Bring Us Your Freakonomics Questions for Another Radio FAQ

It’s time again to record another FAQ podcast (that’s “FREAK-quently Asked Questions”), and we need your help!

Every once in a while, we solicit questions from Freakonomics readers and answer them on Freakonomics Radio. Levitt always has a great time doing this, as evidenced by his answers to why “I don’t know” is so hard to say or why we vote (or don’t).

So fire away in the comments section below, and keep up with the podcast at iTunes or via the RSS feed to see if your question gets answered.

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  1. Alvin Lieu says:

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  2. Emily says:

    I am headed to Boston for art school in the fall and understand you, dear Levitt, attended Harvard. Art is my passion but I secretly wish I was attending school for economics instead (more like in addition to). In what ways can I get plugged into the econ-world of Boston as an art student?

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  3. don oesterle says:

    Why aren’t age requirement penalties eliminated in pension plans? With people not staying in one place for 30+ years why not allow a freezing without penalty after 20 years and collect at normal retirement age? Most senior workers cost to an employer with benefits, healthcare and pay far exceeds a replacement worker. Wouldn’t this create jobs and allow public sector govt workers to move on and start buisnesses, creating even more jobs?

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  4. Kieron George says:

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  5. Kieron George says:

    Do you think that some kind of Egalitarian Slavery could be possible? Slavery has always horribly misused, and the abuse, inhumanity and racism has turned it into something disgusting which it technically isn’t by definition.

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  6. Adam says:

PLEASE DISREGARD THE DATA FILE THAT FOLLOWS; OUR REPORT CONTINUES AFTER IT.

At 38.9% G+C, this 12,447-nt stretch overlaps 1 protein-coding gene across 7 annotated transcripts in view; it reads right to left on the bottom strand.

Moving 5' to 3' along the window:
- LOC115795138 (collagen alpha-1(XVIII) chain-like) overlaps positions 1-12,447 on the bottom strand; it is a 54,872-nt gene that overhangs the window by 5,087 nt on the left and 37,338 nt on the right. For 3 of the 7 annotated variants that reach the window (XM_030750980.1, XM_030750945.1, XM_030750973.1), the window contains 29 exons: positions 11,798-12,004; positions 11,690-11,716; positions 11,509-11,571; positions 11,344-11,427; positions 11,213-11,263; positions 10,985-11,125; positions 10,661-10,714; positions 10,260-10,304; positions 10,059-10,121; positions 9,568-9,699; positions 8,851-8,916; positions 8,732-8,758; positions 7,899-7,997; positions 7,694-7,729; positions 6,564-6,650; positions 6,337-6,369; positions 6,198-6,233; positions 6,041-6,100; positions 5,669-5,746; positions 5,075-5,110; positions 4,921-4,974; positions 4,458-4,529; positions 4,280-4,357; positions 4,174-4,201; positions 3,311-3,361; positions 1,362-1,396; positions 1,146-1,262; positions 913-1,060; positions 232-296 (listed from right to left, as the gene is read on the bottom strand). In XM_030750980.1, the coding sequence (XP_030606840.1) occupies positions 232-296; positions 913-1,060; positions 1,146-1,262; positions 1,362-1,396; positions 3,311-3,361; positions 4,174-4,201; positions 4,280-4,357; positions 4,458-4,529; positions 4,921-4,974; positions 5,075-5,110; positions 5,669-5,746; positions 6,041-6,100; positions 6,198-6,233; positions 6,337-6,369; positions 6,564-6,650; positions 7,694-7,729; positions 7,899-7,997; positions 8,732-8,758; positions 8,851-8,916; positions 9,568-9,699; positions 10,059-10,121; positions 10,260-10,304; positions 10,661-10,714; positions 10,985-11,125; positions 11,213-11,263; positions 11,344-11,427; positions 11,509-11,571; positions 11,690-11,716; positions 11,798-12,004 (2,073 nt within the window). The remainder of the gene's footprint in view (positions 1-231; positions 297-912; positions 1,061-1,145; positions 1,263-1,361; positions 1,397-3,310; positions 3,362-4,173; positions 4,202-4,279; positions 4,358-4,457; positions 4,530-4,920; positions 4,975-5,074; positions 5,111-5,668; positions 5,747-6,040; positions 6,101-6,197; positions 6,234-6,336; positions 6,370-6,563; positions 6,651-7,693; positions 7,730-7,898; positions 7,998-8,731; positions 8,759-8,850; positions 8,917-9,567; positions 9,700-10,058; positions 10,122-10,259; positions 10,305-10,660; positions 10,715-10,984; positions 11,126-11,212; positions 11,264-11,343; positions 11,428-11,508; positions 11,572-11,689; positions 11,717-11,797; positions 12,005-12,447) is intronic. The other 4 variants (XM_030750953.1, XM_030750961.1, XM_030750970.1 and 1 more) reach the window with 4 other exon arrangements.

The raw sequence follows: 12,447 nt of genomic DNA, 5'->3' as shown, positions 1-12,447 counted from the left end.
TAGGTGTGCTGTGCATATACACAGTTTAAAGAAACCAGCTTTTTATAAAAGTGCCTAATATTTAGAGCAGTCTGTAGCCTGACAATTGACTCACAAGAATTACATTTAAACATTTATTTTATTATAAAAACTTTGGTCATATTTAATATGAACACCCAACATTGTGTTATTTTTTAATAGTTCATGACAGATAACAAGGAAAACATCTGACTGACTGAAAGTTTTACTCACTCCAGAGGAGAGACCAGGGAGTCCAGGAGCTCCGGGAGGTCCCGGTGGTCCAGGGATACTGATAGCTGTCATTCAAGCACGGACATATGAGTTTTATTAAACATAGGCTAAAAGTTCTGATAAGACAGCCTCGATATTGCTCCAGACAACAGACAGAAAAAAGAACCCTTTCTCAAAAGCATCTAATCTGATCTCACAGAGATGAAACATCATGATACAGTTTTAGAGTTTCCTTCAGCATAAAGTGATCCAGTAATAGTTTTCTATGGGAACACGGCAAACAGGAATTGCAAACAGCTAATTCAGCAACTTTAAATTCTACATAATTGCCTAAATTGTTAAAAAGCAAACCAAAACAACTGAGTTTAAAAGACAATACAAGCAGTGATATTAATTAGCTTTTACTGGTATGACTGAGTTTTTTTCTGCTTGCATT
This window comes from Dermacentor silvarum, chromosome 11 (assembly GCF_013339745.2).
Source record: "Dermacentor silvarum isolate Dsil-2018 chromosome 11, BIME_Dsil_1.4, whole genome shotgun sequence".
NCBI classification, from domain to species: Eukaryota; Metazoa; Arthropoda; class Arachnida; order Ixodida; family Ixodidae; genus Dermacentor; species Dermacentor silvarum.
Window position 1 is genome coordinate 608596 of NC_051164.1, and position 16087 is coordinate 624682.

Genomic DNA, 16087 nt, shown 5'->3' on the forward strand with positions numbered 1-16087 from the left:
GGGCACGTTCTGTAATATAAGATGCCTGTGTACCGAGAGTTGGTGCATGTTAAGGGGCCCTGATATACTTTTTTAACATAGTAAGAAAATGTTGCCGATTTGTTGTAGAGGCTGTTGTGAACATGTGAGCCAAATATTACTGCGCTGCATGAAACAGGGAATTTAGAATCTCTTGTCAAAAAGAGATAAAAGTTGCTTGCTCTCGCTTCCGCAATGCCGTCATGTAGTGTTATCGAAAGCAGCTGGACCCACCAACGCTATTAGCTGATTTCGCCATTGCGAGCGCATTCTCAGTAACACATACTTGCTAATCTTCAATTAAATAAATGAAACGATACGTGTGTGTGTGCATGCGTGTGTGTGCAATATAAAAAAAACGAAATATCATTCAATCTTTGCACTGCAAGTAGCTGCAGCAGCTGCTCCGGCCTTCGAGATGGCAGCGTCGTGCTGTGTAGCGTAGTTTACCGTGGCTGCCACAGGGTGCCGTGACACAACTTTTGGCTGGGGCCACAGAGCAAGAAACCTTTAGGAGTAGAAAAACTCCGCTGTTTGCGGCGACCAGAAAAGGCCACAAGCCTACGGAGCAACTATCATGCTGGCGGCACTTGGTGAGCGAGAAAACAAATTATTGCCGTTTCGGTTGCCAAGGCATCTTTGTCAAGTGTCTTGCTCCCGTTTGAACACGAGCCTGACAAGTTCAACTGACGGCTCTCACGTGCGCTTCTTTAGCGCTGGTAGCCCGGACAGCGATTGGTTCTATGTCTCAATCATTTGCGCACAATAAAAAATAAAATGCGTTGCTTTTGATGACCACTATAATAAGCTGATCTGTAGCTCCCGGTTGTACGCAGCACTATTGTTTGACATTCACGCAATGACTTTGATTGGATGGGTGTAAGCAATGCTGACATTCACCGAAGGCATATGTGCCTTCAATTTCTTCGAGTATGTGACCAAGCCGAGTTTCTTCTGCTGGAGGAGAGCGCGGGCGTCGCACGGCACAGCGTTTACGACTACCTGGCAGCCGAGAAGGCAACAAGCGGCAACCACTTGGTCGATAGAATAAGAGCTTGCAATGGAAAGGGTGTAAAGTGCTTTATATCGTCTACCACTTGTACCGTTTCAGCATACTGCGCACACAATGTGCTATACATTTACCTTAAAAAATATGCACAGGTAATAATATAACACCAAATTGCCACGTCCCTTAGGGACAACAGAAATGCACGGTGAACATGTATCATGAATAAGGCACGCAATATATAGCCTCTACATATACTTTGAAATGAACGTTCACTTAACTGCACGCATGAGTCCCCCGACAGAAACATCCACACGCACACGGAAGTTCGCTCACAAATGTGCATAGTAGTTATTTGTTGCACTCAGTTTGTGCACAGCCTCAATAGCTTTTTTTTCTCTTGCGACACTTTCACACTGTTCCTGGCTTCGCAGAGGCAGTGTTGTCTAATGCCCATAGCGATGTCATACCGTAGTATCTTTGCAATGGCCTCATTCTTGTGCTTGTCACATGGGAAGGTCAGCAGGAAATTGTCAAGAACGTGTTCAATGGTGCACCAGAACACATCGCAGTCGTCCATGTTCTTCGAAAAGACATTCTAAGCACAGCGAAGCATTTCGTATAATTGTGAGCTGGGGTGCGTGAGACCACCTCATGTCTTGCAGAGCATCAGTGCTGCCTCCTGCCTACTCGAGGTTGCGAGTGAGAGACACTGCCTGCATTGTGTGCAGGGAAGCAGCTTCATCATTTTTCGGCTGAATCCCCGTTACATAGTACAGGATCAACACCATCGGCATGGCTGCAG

One of the arguments for keeping a privatized health-care system is that it drives innovation in a way that keeps the USA at the forefront of research. As a graduate student who does research (in a non-medical field) I strongly feel that research funding (NSF, NIH, etc) drives progress more than having a private vs. public system. Is there any way to validate (or disprove) this theory?

    I have seen non-military research budgets slashed by the same people that tell us how public health care dooms us to subpar and late technologies. It seems to me that regardless of if we continue towards a nationalized system or if we repeal the current administration’s efforts that we will fail to provide technological advances. However, this failure will be because of the research funding issue and have little to nothing to do with the healthcare system.

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  7. Kieron George says:

    What are your opinions on Technocracies and the direct integration of scientist and economist into the state?

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  8. Kieron George says:

    Is a (representative) lottocracy the best form of democracy? It mathematically ensures a perfect reflection of the public opinion’s representation in government. It also encourages better voting as one’s vote could be THE VOTE that gets one (or one’s representative) elected, and who doesn’t enjoy lotteries more than voting?

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